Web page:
Depending on the location and type of business you run, in the eyes of the customer, offering valet parking may range from a nice perk to an expected service. But no matter what reason you have for providing valets, to protect yourself from out-of-pocket expenses, you must be prepared for the risks that come along with it.

There are two primary choices when it comes to offering valet services, either employ a staff yourself or contract a valet company. Hiring a company can defer some liability and will likely require less attention from you, while hiring your own employees will give you more direct control over operations.

Good Hiring Practices Reduce Risk  

Over the course of their employment, valets will not only be responsible for handling customer vehicles and their contents, but they will also be the first and last people to interact with customers during their visit. If you are building your own valet staff, selecting the right employees can make all the difference. Looking at an applicant’s history will help you hire valets who will not generate unnecessary risk. Obtain the following reports before hire:

  • Driving Record Check – tickets, suspended licenses and other traffic violations are all red flags for valet hires.
  • Criminal Background Check – staying away from those with a history of theft can help you avoid a customer relations problem in the future if things start disappearing from vehicles.
  • Drug Screen – some insurance policies will not pay out for damages if the driver was under the influence of drugs or alcohol.

It is also a good idea to have a short probation period where a senior valet rides along with any newly hired employee to make sure they exhibit safe driving practices and can properly handle both automatic and manual vehicles.

When contracting with a valet company, you won’t get a direct say in who they hire to work at your property. Stay away from companies that don’t disclose their hiring practices. If you do decide to use a service, it is important that you make sure they enforce the same type of safeguards that you would if hiring the employees yourself. Even if the service is liable for damages, their employees still will be representing your company. An unhappy customer and tarnished reputation is a loss that insurance can’t cover.

Covering Damage

Even with the proper safety measures in place and a staff of highly trained, responsible employees, providing valet services will always carry risk. Valets deal with hundreds of cars a day in a fast-paced environment, making it only a matter of time before an accident happens. Whether you decide to employ your own valets or contract with an independent service, having the proper insurance is important.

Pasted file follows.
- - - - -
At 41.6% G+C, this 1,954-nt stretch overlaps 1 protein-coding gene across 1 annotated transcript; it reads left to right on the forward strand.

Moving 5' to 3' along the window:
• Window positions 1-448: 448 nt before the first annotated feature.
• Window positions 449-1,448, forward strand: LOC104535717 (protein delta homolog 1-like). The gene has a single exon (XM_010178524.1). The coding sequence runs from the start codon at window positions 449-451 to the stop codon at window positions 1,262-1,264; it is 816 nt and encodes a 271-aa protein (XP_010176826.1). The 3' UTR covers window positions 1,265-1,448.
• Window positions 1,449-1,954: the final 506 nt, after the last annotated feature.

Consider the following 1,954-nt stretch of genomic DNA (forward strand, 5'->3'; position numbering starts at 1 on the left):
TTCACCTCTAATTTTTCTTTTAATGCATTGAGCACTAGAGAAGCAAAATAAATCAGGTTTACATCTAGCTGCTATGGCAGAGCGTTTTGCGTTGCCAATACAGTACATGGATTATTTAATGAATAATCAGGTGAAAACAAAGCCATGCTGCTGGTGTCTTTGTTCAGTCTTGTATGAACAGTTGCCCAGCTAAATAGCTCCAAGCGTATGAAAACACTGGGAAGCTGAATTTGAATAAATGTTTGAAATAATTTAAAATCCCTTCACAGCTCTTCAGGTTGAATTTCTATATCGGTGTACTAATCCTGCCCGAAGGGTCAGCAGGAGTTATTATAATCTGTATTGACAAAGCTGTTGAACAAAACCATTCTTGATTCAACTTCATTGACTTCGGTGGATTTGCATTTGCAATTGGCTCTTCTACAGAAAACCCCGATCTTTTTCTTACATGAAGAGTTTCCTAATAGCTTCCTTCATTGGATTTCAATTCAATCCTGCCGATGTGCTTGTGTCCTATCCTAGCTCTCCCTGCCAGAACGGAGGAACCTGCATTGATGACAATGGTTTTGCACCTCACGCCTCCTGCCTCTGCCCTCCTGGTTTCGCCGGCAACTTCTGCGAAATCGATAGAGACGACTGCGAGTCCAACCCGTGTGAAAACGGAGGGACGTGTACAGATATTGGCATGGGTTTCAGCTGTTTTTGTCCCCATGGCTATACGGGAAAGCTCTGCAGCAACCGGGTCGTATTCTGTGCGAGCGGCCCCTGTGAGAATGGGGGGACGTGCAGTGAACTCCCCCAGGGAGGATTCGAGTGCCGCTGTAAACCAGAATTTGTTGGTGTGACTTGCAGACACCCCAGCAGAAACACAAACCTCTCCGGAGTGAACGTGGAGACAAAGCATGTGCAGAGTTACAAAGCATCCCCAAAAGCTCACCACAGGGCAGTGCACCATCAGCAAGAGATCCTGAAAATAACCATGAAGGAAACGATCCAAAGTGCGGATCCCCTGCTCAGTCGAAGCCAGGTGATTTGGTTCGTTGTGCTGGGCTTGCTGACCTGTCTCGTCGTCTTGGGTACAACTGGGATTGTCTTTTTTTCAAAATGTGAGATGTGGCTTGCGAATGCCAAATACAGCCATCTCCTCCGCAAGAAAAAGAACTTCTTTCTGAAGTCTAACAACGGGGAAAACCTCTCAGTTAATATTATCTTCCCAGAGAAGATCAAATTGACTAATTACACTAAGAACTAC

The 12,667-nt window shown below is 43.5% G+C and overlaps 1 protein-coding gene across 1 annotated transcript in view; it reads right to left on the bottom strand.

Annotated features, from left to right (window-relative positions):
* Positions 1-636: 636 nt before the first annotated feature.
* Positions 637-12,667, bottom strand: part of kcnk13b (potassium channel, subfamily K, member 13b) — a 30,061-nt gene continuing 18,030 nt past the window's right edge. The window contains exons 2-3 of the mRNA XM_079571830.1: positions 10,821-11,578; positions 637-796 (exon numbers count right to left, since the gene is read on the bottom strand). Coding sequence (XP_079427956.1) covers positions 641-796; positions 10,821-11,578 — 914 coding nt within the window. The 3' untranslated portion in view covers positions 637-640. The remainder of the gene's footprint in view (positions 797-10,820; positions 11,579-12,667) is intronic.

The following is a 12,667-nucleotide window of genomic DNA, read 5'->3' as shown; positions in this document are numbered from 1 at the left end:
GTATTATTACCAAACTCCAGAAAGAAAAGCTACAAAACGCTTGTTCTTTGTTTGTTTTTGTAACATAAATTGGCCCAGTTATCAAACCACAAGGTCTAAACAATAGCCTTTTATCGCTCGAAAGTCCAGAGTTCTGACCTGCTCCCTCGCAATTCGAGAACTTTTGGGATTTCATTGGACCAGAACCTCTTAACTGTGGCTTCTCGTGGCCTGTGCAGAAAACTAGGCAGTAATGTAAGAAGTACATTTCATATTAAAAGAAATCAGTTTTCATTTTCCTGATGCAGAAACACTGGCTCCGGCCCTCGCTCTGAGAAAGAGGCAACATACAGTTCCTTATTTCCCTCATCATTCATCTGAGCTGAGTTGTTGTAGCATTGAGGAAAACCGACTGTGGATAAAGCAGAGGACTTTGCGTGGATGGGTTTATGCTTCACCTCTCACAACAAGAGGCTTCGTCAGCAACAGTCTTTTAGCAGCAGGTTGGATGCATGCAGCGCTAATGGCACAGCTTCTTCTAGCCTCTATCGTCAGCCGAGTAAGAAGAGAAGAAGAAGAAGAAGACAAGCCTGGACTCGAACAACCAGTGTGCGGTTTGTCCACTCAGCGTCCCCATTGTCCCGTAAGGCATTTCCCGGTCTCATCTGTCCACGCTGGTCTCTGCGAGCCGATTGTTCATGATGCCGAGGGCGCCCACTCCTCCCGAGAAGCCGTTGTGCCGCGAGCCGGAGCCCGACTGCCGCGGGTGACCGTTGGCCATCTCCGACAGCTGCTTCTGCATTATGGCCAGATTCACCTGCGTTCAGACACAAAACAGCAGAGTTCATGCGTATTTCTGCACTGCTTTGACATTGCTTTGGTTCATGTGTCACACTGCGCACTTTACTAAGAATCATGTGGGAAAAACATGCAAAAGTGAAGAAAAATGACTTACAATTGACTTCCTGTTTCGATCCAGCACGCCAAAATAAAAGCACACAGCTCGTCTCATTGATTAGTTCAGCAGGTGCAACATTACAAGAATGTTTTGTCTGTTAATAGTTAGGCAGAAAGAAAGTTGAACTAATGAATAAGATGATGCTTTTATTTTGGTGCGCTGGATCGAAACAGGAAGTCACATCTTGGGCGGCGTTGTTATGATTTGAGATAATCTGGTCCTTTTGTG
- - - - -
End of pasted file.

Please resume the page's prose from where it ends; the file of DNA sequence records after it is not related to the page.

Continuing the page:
If you have in-house valets, you will need to make sure you take out the appropriate insurance coverages to avoid being stuck with the bill for any damage to a customer’s property. It is important that you get coverage specifically related to employees driving customer vehicles. Some important coverages to consider are:

  • Garage Keepers Liability – this protects you in case a customer’s vehicle is damaged or stolen while in your company’s possession.
  • General Liability – covers costs related to personal injuries caused by the premises or employees.
  • Employee Dishonesty Coverage – covers customer loss caused by fraudulent employee activities.

While you may already have some of these coverages in place for other facets of your business, check with your provider on how they will apply to your valet operations. Given the relatively high number and value of the vehicles handled by valets each day, you may have to look at a specialty insurer for coverage.

Benefits of Contracting Service

One of the benefits of using a valet service is that they absorb liability and keep you from having to pay out for damages or purchase additional coverage, assuming they have the appropriate coverage. When contracting with a service, make sure you see proof of insurance. Review all their information to make sure that you will not be held liable for any damage caused by their employees. To be on the safe side, it is recommended that you call their insurance provider directly to make sure they are accurately representing their coverage. If your contract with a valet company could expose you to liability, you need to know immediately so you can choose a different service or get any additional coverage you may need.